Company Quick10K Filing
Gilat Satellite Networks
20-F 2019-12-31 Filed 2020-03-23
20-F 2018-12-31 Filed 2019-03-18
20-F 2017-12-31 Filed 2018-03-20
20-F 2016-12-31 Filed 2017-03-29
20-F 2015-12-31 Filed 2016-03-22
20-F 2014-12-31 Filed 2015-04-01
20-F 2013-12-31 Filed 2014-03-31
20-F 2012-12-31 Filed 2013-04-11
20-F 2011-12-31 Filed 2012-04-02
20-F 2010-12-31 Filed 2011-04-12
20-F 2009-12-31 Filed 2010-04-01

GILT 20F Annual Report

Item 17 ☐ Item 18 ☐
Part I
Item 1: Identity of Directors, Senior Management and Advisors
Item 2: Offer Statistics and Expected Timetable
Item 3: Key Information
Item 4: Information on The Company
Item 4A: Unresolved Staff Comments
Item 5: Operating and Financial Review and Prospects
Item 6: Directors and Senior Management
Item 7: Major Shareholders and Related Party Transactions
Item 8: Financial Information
Item 9: The Offer and Listing
Item 10: Additional Information
Item 11: Quantitative and Qualitative Disclosures About Market Risk
Item 12: Description of Securities Other Than Equity Securities
Part II
Item 13: Defaults, Dividend Arrearages and Delinquencies
Item 14: Material Modifications To The Rights of Security Holders and Use of Proceeds
Item 15: Controls and Procedures
Item 16: Reserved
Item 16A: Audit Committee Financial Expert
Item 16B: Code of Ethics
Item 16C: Principal Accountant Fees and Services
Item 16D. Exemptions From The Listing Standards for Audit Committees
Item 16E: Purchase of Equity Securities By The Issuer and Affiliated Purchasers
Item 16F: Changes in Registrant's Certifying Accountant
Item 16G. Corporate Governance
Item 16H. Mine Safety Disclosure
Part III
Item 17: Financial Statements
Item 18: Financial Statements
Item 19: Exhibits
Note 1:- General
Note 2:- Significant Accounting Policies
Note 3:- Inventories
Note 4:- Property and Equipment, Net
Note 5:- Deferred Revenue
Note 6:- Intangible Assets, Net
Note 7:- Goodwill
Note 8:- Commitments and Contingencies
Note 9:- Leases
Note 10:- Derivative Instruments
Note 11:- Shareholders' Equity
Note 12:- Taxes on Income
Note 13:- Supplementary Consolidated Balance Sheet Information
Note 14:- Selected Consolidated Statements of Income (Loss) Data
Note 15:- Customers, Geographic and Segment Information
Note 16:- Related Party Balances and Transactions
Note 17:- Subsequent Event
EX-2.1 exhibit_2-1.htm
EX-8.1 exhibit_8-1.htm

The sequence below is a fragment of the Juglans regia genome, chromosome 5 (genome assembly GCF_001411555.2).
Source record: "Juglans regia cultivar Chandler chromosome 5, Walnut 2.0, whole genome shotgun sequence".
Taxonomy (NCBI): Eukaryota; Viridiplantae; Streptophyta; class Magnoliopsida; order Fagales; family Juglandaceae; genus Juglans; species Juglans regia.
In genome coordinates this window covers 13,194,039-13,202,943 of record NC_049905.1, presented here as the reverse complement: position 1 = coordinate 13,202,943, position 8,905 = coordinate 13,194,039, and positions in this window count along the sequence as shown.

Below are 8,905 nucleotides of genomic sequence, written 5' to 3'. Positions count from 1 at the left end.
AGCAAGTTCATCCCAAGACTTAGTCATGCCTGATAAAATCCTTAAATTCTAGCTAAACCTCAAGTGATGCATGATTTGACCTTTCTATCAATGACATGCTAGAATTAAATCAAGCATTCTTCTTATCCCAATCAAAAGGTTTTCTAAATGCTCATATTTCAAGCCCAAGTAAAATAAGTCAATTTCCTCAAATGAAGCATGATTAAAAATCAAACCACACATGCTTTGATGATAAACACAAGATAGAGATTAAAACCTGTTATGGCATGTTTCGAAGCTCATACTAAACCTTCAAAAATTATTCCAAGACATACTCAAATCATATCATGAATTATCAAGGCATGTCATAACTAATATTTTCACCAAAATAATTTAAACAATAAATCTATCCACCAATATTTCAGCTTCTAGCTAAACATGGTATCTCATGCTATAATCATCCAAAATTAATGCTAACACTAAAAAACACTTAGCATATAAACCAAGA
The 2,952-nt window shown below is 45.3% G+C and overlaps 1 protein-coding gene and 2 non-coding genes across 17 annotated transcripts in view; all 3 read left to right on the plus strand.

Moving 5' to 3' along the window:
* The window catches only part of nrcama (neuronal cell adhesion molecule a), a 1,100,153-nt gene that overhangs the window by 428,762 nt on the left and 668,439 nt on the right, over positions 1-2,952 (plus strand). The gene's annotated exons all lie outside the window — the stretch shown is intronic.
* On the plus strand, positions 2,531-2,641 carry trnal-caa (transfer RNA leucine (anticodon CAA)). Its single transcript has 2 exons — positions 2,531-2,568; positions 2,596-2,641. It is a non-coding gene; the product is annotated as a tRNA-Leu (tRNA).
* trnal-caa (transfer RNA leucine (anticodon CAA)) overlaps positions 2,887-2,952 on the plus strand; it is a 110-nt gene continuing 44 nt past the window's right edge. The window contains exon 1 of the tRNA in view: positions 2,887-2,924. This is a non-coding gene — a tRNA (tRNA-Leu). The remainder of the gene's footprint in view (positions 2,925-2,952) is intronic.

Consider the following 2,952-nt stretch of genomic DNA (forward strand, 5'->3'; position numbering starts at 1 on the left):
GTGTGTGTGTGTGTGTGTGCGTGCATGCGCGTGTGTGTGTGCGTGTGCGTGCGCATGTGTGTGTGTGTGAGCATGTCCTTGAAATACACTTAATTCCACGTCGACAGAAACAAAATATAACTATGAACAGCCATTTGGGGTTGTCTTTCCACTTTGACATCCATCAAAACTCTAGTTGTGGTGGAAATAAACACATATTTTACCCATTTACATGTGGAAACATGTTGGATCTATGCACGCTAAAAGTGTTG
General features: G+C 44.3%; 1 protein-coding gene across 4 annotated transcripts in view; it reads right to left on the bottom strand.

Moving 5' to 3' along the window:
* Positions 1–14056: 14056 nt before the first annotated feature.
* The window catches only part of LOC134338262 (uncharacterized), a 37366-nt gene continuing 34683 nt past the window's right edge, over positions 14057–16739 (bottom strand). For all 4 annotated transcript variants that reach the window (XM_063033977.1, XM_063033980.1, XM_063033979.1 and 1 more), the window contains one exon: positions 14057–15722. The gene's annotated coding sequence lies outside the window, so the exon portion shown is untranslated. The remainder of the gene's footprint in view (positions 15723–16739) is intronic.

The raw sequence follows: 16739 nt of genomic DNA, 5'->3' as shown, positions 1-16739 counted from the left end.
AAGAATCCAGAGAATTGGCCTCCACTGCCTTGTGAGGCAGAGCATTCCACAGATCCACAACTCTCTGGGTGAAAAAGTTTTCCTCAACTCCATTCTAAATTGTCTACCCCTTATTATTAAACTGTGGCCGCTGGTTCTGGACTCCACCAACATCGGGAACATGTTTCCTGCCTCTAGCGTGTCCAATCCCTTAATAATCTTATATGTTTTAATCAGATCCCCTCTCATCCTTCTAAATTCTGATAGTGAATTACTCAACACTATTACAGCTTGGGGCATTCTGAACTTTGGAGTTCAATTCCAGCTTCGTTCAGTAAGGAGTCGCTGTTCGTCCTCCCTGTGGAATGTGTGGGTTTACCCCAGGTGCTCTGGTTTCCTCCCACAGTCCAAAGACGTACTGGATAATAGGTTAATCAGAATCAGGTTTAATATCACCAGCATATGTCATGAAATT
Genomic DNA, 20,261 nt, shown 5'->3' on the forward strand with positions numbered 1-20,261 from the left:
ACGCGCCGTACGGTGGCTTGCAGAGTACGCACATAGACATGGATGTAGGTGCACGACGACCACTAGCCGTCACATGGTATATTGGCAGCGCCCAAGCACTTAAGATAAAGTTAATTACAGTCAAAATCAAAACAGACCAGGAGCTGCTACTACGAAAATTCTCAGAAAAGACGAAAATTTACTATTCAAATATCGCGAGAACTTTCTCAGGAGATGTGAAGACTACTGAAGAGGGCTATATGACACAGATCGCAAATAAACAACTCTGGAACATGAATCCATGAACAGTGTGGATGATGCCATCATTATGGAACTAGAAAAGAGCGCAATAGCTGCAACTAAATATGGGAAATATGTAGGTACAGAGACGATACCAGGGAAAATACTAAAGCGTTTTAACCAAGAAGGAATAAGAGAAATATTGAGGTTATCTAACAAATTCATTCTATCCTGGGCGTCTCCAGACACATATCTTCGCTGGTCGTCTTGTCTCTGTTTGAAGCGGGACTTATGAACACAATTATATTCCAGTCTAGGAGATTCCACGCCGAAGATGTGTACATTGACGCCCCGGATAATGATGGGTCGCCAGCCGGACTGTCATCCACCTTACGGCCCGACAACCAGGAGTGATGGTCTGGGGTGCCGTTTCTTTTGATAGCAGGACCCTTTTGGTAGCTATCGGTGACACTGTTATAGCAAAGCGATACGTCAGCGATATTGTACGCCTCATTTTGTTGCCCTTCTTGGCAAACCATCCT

EX-12.1 exhibit_12-1.htm
EX-12.2 exhibit_12-2.htm
EX-13.1 exhibit_13-1.htm
EX-13.2 exhibit_13-2.htm
EX-15.1 exhibit_15-1.htm

Gilat Satellite Networks Earnings 2019-12-31

Balance SheetIncome StatementCash Flow

20-F 1 zk2024178.htm 20-F

SECURITIES AND EXCHANGE COMMISSION
WASHINGTON, D.C. 20549

FORM 20-F

☐   REGISTRATION STATEMENT PURSUANT TO SECTION 12(b) OR (g) OF THE SECURITIES EXCHANGE ACT OF 1934
 
or
 
☒   ANNUAL REPORT PURSUANT TO SECTION 13 OR 15(d) OF THE SECURITIES EXCHANGE ACT OF 1934
 
For the fiscal year ended December 31, 2019
 
or
 
☐   TRANSITION REPORT PURSUANT TO SECTION 13 OR 15(d) OF THE SECURITIES EXCHANGE ACT OF 1934
 
For the transition period from __________ to __________
 
or
 
☐   SHELL COMPANY REPORT PURSUANT TO SECTION 13 OR 15(d) OF THE SECURITIES EXCHANGE ACT OF 1934
 
Date of event requiring this shell company report _________
 
Commission file number: 0-21218
 
GILAT SATELLITE NETWORKS LTD.
(Exact name of Registrant as specified in its charter)
 
ISRAEL
(Jurisdiction of incorporation or organization)
 
Gilat House, 21 Yegia Kapayim Street, Kiryat Arye, Petah Tikva, 4913020 Israel
(Address of principal executive offices)
 
Yael Shofar, Adv.
 General Counsel
Gilat Satellite Networks Ltd.
Gilat House, 21 Yegia Kapayim Street,
Kiryat Arye, Petah Tikva, 4913020 Israel
Tel: +972 3 929 3020
 Fax: +972 3 925 2945
(Name, telephone, e-mail and/or facsimile number and address of company contact person)
 
Securities registered or to be registered pursuant to Section 12(b) of the Act:
 
Title of each class
Ordinary Shares, NIS 0.20 nominal value
Trading Symbol
GILT
Name of each exchange on which registered
NASDAQ Global Select Market
 
Securities registered or to be registered pursuant of Section 12(g) of the Act: None
 
Securities for which there is a reporting obligation pursuant to Section 15(d) of the Act:  None
 

Indicate the number of outstanding shares of each of the issuer’s classes of capital or common stock at the close of the period covered by the annual report:
 
55,493,258  Ordinary Shares, NIS 0.20 nominal value per share
(as of December 31, 2019)
 
Indicate by check mark if the registrant is a well-known seasoned issuer, as defined in Rule 405 of the Securities Act.

Yes ☐        No ☒
 
If this report is an annual or transition report, indicate by check mark if the registrant is not required to file reports pursuant to Section 13 or 15(d) of the Securities Exchange Act of 1934.

Yes ☐        No ☒
 
Indicate by check mark whether the registrant (1) has filed all reports required to be filed by Section 13 or 15(d) of the Securities Exchange Act of 1934 during the preceding 12 months (or for such shorter period that the registrant was required to file such reports), and (2) has been subject to such filing requirements for the past 90 days.
 
Yes ☒        No ☐

Indicate by check mark whether the registrant has submitted electronically and posted on its corporate Web site, if any, every Interactive Data File required to be submitted and posted pursuant to Rule 405 of Regulation S-T (232.405 of this chapter) during the preceding 12 months (or for such shorter period that the registrant was required to submit and post such files).